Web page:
The Mursi administration has assured Israel that the peace treaty signed in 1979 by President Anwar Sadat - who was later assassinated by Islamist gunmen - is safe. But Mursi has also kept the Israeli government at arm’s length, and avoids referring to Israel by name in public remarks.
Efforts to curb the militancy in Sinai have been stepped up since an August 5 attack by militants who killed 16 Egyptian border guards, seized an armored vehicle and used it to break through the border in another attack Israel. The perpetrators of that attack have yet to be identified.
“The majority of Salafi Jihadi groups now focus on Israel,” said Anani of Durham University. “You can find people from everywhere in Egypt and even people from outside Egypt: Saudis, Libyans.”
Residents of Sheikh Zuweid, near the border with Israel, reported seeing numerous people from out of town ahead of the August 5 attack.
The Nour Party, an ultraorthodox Salafi group that is part of the political mainstream, has been sending preachers to Sinai in an effort to combat militant concepts such as “takfir” - which allows one Muslim to declare another an infidel.
Yousri Hamed, a Nour Party spokesman, said such ideas were limited and was dismissive of their existence beyond Sinai. “They might be individuals who do not work in the open because they cannot confront society. You don’t notice them unless they gather in a place and begin practicing deviant ideas.”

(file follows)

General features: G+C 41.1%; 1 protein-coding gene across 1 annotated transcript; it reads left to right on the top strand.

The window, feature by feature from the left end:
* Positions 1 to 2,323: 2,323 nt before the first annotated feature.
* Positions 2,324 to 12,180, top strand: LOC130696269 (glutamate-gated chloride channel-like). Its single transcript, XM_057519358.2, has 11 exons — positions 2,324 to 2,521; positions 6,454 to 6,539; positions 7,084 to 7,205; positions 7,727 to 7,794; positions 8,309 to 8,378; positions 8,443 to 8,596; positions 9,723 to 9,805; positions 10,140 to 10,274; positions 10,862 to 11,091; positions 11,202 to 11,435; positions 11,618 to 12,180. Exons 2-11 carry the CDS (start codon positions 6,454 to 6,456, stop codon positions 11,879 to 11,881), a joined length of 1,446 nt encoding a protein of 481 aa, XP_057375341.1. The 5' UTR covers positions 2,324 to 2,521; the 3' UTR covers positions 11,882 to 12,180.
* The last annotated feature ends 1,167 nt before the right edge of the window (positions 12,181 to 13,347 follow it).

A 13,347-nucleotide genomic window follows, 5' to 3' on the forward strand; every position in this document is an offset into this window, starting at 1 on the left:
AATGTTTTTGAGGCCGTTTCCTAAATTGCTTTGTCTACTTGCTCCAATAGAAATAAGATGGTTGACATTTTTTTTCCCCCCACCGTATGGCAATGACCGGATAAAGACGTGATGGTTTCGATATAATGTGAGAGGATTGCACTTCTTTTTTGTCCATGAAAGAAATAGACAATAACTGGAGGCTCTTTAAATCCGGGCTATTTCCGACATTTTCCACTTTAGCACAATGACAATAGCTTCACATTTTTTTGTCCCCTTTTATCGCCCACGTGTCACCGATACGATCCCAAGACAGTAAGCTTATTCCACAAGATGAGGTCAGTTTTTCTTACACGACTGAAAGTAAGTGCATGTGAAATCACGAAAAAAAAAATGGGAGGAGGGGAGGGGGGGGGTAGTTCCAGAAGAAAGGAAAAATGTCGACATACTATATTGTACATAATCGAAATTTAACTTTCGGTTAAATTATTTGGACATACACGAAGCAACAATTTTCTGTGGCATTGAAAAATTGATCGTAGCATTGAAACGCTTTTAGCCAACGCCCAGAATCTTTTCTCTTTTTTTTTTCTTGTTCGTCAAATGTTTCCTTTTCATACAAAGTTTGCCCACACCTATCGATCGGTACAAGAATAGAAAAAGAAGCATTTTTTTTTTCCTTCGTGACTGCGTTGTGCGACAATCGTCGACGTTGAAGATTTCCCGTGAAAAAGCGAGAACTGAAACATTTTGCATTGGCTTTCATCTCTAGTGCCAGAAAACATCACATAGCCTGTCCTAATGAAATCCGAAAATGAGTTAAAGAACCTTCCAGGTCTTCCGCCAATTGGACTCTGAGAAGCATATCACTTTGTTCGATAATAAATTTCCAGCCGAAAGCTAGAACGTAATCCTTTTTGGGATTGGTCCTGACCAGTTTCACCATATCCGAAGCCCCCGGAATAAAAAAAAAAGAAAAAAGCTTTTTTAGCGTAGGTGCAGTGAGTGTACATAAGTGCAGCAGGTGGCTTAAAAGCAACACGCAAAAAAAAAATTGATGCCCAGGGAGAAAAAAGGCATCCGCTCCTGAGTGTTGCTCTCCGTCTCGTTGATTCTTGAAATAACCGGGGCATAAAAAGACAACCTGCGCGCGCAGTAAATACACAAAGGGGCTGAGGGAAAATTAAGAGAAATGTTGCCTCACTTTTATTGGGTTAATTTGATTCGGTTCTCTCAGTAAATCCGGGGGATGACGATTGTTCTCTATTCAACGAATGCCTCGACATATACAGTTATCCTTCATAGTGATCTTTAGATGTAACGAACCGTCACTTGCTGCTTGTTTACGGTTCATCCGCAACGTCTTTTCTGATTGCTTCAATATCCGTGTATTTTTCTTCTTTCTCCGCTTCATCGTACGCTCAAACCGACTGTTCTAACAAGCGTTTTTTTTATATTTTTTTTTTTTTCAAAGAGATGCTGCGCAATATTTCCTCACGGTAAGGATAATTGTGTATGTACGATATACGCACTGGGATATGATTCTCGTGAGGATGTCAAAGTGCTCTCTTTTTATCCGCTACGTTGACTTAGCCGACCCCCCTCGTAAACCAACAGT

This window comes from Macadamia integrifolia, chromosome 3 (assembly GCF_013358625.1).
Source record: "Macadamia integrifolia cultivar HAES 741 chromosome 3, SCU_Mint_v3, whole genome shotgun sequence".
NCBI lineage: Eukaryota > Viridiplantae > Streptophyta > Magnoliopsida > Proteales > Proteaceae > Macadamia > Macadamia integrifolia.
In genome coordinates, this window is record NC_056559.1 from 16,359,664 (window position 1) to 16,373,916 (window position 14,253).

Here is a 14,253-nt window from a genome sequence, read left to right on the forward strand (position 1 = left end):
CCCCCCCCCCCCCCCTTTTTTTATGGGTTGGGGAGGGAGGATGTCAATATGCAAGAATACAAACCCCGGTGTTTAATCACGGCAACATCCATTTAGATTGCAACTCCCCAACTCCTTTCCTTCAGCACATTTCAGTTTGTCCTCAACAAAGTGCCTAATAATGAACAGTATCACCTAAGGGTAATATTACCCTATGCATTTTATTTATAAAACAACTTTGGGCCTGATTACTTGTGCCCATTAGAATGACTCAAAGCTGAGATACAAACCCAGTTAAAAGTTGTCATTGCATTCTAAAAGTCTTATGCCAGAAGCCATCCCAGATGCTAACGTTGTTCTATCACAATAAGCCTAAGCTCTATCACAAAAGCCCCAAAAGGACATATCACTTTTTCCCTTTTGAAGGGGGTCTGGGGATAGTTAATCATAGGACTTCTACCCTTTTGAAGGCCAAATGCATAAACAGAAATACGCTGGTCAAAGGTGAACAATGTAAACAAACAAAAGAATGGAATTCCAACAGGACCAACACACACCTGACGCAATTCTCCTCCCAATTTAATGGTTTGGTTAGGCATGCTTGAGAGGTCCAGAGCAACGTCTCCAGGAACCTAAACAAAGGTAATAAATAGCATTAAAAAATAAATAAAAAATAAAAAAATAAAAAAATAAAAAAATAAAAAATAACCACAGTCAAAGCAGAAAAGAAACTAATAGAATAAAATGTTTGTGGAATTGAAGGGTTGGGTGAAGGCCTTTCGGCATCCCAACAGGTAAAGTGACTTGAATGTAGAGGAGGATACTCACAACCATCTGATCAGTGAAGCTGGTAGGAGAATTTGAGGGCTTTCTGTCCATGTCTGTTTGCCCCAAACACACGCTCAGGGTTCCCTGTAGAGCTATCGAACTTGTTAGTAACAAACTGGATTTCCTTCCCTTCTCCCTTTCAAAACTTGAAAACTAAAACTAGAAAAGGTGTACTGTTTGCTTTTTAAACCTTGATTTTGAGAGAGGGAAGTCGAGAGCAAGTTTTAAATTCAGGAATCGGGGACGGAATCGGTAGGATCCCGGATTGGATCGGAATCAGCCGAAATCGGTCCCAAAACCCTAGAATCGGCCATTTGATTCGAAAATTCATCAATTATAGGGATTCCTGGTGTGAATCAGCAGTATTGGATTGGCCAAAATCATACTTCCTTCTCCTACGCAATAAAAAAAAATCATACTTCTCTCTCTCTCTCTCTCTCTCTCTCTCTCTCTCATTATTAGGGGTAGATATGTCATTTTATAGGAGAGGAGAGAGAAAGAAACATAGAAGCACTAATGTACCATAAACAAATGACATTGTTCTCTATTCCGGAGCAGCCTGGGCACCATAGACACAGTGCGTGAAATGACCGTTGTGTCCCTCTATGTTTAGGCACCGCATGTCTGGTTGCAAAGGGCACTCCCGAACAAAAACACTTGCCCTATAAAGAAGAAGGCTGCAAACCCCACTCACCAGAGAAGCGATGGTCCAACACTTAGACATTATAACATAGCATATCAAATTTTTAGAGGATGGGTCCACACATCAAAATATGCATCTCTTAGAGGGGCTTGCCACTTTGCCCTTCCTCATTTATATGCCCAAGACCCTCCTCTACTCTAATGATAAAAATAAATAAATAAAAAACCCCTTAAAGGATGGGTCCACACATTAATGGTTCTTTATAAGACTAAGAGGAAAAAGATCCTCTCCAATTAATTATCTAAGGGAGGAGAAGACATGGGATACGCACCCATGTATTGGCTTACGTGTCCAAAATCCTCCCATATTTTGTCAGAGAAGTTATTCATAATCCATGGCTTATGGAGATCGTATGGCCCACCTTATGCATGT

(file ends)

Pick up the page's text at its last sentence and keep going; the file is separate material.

Nageh Ibrahim, another Islamist preacher, believes militant ideas have spread widely since Mubarak was ousted.
He has warned of the scope for attacks in Cairo itself once the government manages to get a grip on Sinai and chokes the passage of militants seeking to strike Israel.
Ibrahim was one of the founders of al-Gama‘a al-Islamiya - a once armed group that renounced violence over decade ago. He is advocating intense efforts to fight militant ideologies.
“These ideas are present in all of Egypt,” he said in a telephone interview. “I confront these ideas because I believe they are contrary to the interests of the nation and Islamic civilization.”
Additional reporting by Marwa Fadel in Mit Khaqan and Yousri Mohamed in Ismailia; Editing by Sonya Hepinstall